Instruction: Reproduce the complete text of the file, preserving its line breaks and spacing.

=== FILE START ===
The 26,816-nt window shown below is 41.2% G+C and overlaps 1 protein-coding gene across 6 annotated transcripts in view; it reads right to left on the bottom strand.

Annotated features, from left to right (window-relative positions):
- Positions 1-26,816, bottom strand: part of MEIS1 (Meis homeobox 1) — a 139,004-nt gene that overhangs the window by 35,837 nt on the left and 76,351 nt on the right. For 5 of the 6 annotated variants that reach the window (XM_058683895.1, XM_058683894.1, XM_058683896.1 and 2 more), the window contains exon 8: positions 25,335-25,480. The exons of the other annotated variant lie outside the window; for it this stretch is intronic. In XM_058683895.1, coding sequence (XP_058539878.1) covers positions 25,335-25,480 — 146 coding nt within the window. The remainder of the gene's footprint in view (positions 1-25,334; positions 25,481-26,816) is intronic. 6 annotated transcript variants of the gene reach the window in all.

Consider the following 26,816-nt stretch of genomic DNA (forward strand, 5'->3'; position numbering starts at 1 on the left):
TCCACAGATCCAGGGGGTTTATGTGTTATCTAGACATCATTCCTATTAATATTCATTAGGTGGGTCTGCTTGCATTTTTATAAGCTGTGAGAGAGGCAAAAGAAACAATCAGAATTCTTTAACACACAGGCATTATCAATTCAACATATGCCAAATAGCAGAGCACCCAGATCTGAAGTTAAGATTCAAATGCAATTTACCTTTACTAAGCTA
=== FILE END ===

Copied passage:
The 26,816-nt window shown below is 41.2% G+C and overlaps 1 protein-coding gene across 6 annotated transcripts in view; it reads right to left on the bottom strand.

Annotated features, from left to right (window-relative positions):
- Positions 1-26,816, bottom strand: part of MEIS1 (Meis homeobox 1) — a 139,004-nt gene that overhangs the window by 35,837 nt on the left and 76,351 nt on the right. For 5 of the 6 annotated variants that reach the window (XM_058683895.1, XM_058683894.1, XM_058683896.1 and 2 more), the window contains exon 8: positions 25,335-25,480. The exons of the other annotated variant lie outside the window; for it this stretch is intronic. In XM_058683895.1, coding sequence (XP_058539878.1) covers positions 25,335-25,480 — 146 coding nt within the window. The remainder of the gene's footprint in view (positions 1-25,334; positions 25,481-26,816) is intronic. 6 annotated transcript variants of the gene reach the window in all.

Consider the following 26,816-nt stretch of genomic DNA (forward strand, 5'->3'; position numbering starts at 1 on the left):
TCCACAGATCCAGGGGGTTTATGTGTTATCTAGACATCATTCCTATTAATATTCATTAGGTGGGTCTGCTTGCATTTTTATAAGCTGTGAGAGAGGCAAAAGAAACAATCAGAATTCTTTAACACACAGGCATTATCAATTCAACATATGCCAAATAGCAGAGCACCCAGATCTGAAGTTAAGATTCAAATGCAATTTACCTTTACTAAGCTA